Product Review: Waterproof 3000 lb Gorilla Winch [now ProMark Offroad]
By: Gary McBain
In the fall of 2006 I got a chance to try out a 2500-lb. winch from www.gorillawinches.com. I was impressed with the power and performance this bargain-priced winch produced. When Tom McCullough from Gorilla Winches [now ProMark Offroad] contacted me recently and asked me to review his new waterproof winch, I jumped at the chance. The 2500-lb. winch was good; would the 3,000-lb. winch be better?
There is only one reason why one might want a waterproof winch. TO KEEP OUT WATER! I ride in the water when I find an inviting mud puddle. I also ride in the rain, though not by choice most of the time. Being in a northern climate, snow provides another opportunity for fun or work. Many people who put snowplows on their ATVs use a winch to raise and lower the plow. A waterproof winch would be an ideal choice for snow plowing.
The 3000-Ib. Gorilla Winch [now ProMark Offroad] is 100% waterproof—great for any type of harsh riding.
The Gorilla [now ProMark Offroad] 3,000-lb. waterproof winch comes packaged ready-to-install. The package includes the winch, roller fairlead, wiring harness, hook, directions and handlebar mounted sealed thumb switch. Like the 2500-lb. winch, the 3000-lb. waterproof winch includes a free spooling clutch. Installation instructions are included and are helpful in ensuring proper installation. Since I had already installed a 2500-lb. winch a few months prior to this one, I found installation of the new waterproof winch easy. The winch bolted right up to the mounting bracket that came on my Polaris ATV. Mounting brackets for other machines are optional and are available on the www.gorillawinches.com website. Many newer ATVs are already set up for winches, so check your ATV before ordering.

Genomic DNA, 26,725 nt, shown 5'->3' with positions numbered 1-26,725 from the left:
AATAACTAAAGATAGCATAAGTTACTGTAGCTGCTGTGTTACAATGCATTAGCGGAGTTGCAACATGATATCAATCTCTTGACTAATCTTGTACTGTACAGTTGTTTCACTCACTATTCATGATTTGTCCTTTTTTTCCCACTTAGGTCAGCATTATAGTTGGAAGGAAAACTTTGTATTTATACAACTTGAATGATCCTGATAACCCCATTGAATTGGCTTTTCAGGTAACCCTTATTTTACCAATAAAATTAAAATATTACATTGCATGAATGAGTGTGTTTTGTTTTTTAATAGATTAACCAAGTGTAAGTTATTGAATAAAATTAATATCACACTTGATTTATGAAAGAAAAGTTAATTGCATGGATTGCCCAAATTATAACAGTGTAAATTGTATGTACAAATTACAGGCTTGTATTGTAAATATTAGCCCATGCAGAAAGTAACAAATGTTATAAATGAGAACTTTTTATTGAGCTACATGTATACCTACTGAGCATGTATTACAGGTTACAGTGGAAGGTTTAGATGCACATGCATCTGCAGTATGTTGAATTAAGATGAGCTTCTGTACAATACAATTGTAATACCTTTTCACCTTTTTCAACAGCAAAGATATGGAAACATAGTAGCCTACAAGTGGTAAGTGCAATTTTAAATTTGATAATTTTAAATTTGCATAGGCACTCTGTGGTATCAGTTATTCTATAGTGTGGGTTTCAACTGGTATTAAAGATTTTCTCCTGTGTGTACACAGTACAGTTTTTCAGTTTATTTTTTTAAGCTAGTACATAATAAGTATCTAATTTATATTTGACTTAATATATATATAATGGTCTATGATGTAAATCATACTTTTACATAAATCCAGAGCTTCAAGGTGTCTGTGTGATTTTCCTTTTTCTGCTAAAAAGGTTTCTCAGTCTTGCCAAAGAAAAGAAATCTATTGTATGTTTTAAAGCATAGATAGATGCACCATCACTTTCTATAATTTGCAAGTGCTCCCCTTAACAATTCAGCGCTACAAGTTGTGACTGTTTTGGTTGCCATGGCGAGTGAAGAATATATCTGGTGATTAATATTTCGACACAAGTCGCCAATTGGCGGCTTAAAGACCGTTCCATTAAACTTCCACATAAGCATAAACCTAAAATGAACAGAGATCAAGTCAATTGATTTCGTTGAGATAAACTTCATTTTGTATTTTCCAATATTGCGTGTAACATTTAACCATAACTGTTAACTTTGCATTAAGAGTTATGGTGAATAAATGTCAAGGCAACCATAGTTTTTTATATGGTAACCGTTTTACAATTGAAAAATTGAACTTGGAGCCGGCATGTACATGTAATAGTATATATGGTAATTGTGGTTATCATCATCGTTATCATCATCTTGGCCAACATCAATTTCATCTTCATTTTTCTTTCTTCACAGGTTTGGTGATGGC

To test the new Gorilla [now ProMark Offroad], I headed down the spillway behind my house to the river. The temperature hovered around 30 degrees Fahrenheit. My area has had lots of snow in the past couple of weeks and bitter temperatures. My initial idea was to crash some snow banks and pack up the winch with snow. The last few days turned mild and lots of rain melted most of the snow. Instead of playing in the snow I submerged the winch in one of the feed streams, then ran out the 30-foot cable to pull myself out. Like the 2500-lb. winch, the 3000-lb. winch had no trouble pulling 1,000 lbs. of machine and me out of the water. It is not the fastest winch on the market, but it is a powerful pulling machine.
A couple of days later, low temperatures froze the surface water, which gave me a chance to play. This also gave me a chance to take my 3,000-pound Gorilla [now ProMark Offroad] winch swimming. Plenty of ice and water had no effect on this beast.
Is the Gorilla [now ProMark Offroad] 3000-lb. waterproof winch better than the 2500-lb. winch I had before? With 3,000 lbs of pulling power, a reasonable price tag and being waterproof to boot, it may very well be the best overall ATV winch you can buy.